In Department of Theatre and Media Arts, Guest Artists, Media Arts, Theatre

Edson answered student questions about the process and purpose behind “Wit”

Pulitzer Prize-winning playwright and elementary school teacher Margaret Edson met with students in the Department of Theatre and Media Arts for a lecture and Q&A during her visit to campus in February.

Edson is a unique figure in contemporary theatre history — she has only written one play and has no plans for another.

“Wit” follows the reflections, realizations and physical decline of English professor Vivian Bearing as she undergoes chemotherapy for ovarian cancer. Edson’s script and its film adaptation are often studied in theatre and English courses, and the play is currently running as a staged reading in BYU’s Contemporary Voices festival.

“I am very familiar with Margaret Edson’s play ‘Wit,’” said Denali Linton, a theatre arts studies major. “I have studied it in script analysis classes and have seen several productions. I was thrilled when I heard she would be speaking because she is an example of someone who had a great idea and made it happen. She was a public school teacher, not a professional writer, but she wrote something that is incredible and has blessed many people, including myself.”

Edson largely credits the play’s power and resonance to language. “In your writing, every word needs to be the right word,” she said at the beginning of her lecture.

Both Linton and media arts student Riley Jeffs were struck by Edson’s emphasis on carefully and purposefully selecting words.

“The amount of research and care she had for the title of her play alone amazed me,” said Jeffs. “I loved when she talked about every word needing to be the ‘exact right word,’ because someday people might ask why you chose the word that you did and it will be important to have an answer. I got the sense from her that she had said everything she meant to in her play and had meant what she said.”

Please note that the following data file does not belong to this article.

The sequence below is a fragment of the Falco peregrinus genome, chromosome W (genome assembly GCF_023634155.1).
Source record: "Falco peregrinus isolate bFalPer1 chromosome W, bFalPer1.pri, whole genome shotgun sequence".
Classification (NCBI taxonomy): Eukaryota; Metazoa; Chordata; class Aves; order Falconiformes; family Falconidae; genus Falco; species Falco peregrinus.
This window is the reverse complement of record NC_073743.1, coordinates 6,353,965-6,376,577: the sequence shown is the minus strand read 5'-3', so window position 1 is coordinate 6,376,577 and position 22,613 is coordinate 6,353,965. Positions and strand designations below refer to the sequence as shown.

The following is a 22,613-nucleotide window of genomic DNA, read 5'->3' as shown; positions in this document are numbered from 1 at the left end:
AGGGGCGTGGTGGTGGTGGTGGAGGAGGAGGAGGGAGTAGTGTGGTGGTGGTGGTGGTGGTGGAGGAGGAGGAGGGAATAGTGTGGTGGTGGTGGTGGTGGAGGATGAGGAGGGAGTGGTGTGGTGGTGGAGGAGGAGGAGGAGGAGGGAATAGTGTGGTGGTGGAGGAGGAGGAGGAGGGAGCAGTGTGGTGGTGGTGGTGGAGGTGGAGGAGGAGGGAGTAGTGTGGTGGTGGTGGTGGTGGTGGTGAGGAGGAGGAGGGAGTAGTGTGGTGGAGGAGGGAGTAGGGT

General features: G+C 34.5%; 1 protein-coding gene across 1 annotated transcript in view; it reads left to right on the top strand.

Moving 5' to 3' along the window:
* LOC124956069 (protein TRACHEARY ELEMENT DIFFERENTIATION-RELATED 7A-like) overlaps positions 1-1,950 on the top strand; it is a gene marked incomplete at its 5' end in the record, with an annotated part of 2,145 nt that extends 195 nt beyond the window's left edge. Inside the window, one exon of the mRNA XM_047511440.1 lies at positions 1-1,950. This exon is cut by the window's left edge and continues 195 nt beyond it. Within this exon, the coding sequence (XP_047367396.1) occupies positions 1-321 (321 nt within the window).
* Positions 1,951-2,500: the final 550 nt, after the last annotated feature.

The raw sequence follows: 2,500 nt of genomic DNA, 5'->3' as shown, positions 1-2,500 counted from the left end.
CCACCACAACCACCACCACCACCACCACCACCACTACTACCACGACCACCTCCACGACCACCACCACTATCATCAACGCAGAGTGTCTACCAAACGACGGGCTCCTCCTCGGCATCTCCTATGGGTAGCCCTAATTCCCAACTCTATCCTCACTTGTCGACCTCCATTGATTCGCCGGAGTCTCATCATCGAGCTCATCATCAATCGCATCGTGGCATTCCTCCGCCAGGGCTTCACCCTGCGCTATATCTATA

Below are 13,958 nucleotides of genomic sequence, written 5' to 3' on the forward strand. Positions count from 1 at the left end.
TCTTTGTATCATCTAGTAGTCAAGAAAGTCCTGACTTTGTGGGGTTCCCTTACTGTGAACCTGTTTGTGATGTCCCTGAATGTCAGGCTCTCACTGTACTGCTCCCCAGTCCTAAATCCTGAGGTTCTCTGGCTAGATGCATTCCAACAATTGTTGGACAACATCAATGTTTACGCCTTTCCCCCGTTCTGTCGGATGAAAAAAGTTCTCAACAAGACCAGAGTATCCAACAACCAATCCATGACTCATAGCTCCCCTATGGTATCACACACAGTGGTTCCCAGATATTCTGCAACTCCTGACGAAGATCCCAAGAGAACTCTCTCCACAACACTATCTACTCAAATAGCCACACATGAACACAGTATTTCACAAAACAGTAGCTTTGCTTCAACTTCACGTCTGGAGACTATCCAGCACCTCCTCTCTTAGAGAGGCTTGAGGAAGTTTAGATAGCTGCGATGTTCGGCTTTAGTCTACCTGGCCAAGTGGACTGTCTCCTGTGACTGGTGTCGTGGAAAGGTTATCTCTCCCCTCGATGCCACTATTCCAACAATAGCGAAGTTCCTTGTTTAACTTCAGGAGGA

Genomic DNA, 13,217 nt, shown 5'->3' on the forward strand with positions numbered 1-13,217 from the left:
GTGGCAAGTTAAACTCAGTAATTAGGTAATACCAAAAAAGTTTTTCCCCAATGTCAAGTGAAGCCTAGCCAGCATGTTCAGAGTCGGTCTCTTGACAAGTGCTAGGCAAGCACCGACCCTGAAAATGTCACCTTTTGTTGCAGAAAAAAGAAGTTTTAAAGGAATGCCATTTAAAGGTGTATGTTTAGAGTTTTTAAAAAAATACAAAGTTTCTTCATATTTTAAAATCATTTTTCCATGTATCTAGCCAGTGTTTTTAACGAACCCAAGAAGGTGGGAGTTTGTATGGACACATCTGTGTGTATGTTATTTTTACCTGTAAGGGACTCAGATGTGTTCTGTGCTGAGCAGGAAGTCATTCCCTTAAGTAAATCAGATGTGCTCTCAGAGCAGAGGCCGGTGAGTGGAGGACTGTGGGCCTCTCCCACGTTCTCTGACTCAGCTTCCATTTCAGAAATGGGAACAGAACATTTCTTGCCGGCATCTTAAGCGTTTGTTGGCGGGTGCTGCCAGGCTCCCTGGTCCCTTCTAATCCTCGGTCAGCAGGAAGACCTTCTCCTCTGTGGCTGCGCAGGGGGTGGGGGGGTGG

After her lecture on language, Edson took questions, many of which focused on her research-heavy writing process.

Courtesy of Margaret Edson

“The reason writers are all insane is that there’s a part of your brain that is always working something out,” said Edson. “Sometimes it gets this spark, this flash, and even if you’re out walking around, it just comes to you; it’s as if you’ve already seen it and are remembering it. You don’t even need to write it down — it’s just there!”

“And then there’s the rest of the time,” she joked, noting the difficulty that most writers experience to find and maintain inspiration, ideas and motivation.

“As a student in the arts, it was inspiring to know that writing is a struggle, even for Pulitzer Prize-winning playwrights,” said Jeffs. “Writing can be a gamble. As she said, ‘You can’t tell how it’s going until it’s actually up on its feet going.’”

For Jeffs, the purpose behind Edson’s words is even more important than her process.

“What was most interesting to me was her deep concern and interest in capturing some of the essence of humanity,” said Jeffs. “Good art captures humanity and helps people feel. That is what I hope to do with my writing.”

Edson’s love of people came through in her response to a student wondering why she chose to tell Professor Bearing’s story through a play rather than a novel or other medium.

“I like talking and listening more than I like reading and writing,” said Edson. “I like conversation more than I like reading an essay. I like times where we’re all together, and there aren’t many forms for that anymore; the play is still one of them.”

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